Great Among Greats: Dan Marino Visits Yankees Spring Home

March 14, 2013 – A few minutes after the Mariano Rivera press conference (see below) came to an end, I left George M. Steinbrenner Field for the Tampa International Airport.

I wasn’t heading back to New York, but instead, I was picking up one of the greatest football players in history.

Hall of Fame quarterback Dan Marino flew to Tampa to throw out a ceremonial first pitch at the Yankees spring home on March 9, and for the second time in two years, I had the privilege of spending the day with him.

Marino came to Yankee Stadium last January for a tour of the ballpark and an interview with me, which was published in the April 2012 Issue of Yankees Magazine.

On that winter day last year, Jorge Posada announced his retirement after 17 seasons with the Yankees.

“I’ve been around the Yankees on two days in the last two years,” Marino said. “Those are the days that two great players announced that they’re going to retire, which is a crazy coincidence.”

This time around, the long-time Miami Dolphins quarterback spent some time with Yankees players and coaches. Walking into the home clubhouse with Marino made for an unforgettable experience. It’s not often that you see the game’s best players in awe of another athlete, but that was the case on that sunny morning.

A few minutes after we walked in to the locker room, CC Sabathia approached Marino.

“Mr. Marino,” Sabathia began. “It’s a pleasure to meet you. I just want to shake your hand.”

Pitcher David Phelps then asked Marino if he would autograph a baseball, and All-Star David Robertson followed suite. When fellow pitchers Joba Chamberlain and Adam Warren noticed how gracious Marino was, they grabbed baseballs and approached him.

Sabathia came back over and asked Marino if he would pose for a photo with him, and before team photographer James Petrozzello could snap the photo, Chamberlain jumped in.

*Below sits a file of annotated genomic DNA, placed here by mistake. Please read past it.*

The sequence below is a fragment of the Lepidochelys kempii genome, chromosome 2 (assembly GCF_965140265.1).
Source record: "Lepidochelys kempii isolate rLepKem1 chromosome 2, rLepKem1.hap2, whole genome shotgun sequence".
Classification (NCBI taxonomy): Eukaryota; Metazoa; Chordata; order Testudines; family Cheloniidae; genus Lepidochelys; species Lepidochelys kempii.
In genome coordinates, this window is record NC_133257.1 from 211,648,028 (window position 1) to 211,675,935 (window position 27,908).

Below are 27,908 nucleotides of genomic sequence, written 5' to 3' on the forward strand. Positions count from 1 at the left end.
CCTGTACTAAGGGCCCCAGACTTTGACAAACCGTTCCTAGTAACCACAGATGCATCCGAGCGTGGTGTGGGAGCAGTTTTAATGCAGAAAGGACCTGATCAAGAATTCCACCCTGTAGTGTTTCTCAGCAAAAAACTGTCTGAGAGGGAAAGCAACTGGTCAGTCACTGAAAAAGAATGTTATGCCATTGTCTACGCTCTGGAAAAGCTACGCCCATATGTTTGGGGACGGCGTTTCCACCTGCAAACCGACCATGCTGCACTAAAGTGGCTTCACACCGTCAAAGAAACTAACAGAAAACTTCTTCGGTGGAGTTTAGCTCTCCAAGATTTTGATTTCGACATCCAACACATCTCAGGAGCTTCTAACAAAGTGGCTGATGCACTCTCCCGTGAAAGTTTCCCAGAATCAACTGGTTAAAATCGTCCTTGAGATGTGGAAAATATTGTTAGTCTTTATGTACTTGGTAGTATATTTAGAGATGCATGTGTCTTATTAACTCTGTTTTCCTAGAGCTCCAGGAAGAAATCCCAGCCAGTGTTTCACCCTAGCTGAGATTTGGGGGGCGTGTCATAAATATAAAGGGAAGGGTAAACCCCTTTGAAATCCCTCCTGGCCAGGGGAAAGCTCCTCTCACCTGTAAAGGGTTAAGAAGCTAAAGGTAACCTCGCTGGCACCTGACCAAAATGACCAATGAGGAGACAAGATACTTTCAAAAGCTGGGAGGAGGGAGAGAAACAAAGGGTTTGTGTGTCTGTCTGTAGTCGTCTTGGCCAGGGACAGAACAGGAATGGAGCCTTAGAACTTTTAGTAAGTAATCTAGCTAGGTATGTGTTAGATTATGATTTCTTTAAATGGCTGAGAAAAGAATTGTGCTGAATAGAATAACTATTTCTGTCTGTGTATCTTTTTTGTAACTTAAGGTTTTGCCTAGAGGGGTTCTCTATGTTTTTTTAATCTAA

“When athletes from other sports visited the Dolphins facility, I would ask for photos with them,” Marino said. “It’s part of the camaraderie among athletes. For me, it’s an honor when a professional athlete asks you for your autograph or photo.”

As interesting as it was to see the aforementioned players with Marino, the former quarterback’s interactions with two legends in their own right, truly stood out.

When Derek Jeter walked into the clubhouse, he and Marino immediately greeted each other with a hug. The two icons had spent time together before, and on this day, they discussed the challenges of coming back from serious injuries.

Jeter, who suffered a broken leg in the 2012 postseason, asked Marino about the challenges he faced in coming back from a torn Achilles tendon, which ended his 1993 season.

“Take your time this spring to figure out how your body is going to adjust to the injury,” Marino said. “But trust me, even though your leg might not feel the same way it did before the injury, you will learn to adjust. You’ll get it done when it counts.”

A few minutes later, Marino and Rivera crossed paths. Although they had never met, it appeared as if they were old friends.

Marino congratulated Rivera on what he called a “magical career,” and the two posed for a few photos together.

Another great relief pitcher caught Marino’s ceremonial toss. Hall of Famer Goose Gossage greeted Marino when he got to the home dugout.

“I’m going to give you three signs,” Gossage said. “One is fastball. Two is fastball. And, three is fastball.”

The quarterback, who set more than 30 major National Football League records, threw a strike to Gossage and received a loud ovation from the sold-out crowd.

After the pitch, Marino and I watched the first three innings of the game together in the seats. The experience of watching a Yankees game with Marino will be etched in my mind forever.

During that time, Marino shared his thoughts on what it was like taking the mound.

“I had a lot of nervous energy before every game I played in, and I had that same feeling today” Marino said. “You need to have it. If you don’t have it, there’s something wrong.”

We left the game for a late lunch at Anthony’s Coal Fired Pizza in South Tampa. Marino is a partner in the chain of restaurants, which are owned by Anthony Bruno.

We spent a few hours at the restaurant with Bruno and with David Wells, who did his best to un-nerve Marino before the pitch.

“I was worried about bouncing the pitch in front of you,” Marino said to the former Yankees pitcher turned spring training instructor. “I bet if you had to throw a football off the mound, you would have bounced it.”

The rest of the story will be published in the April Issue of Yankees Magazine, which will be available on April 1.

–Alfred Santasiere III




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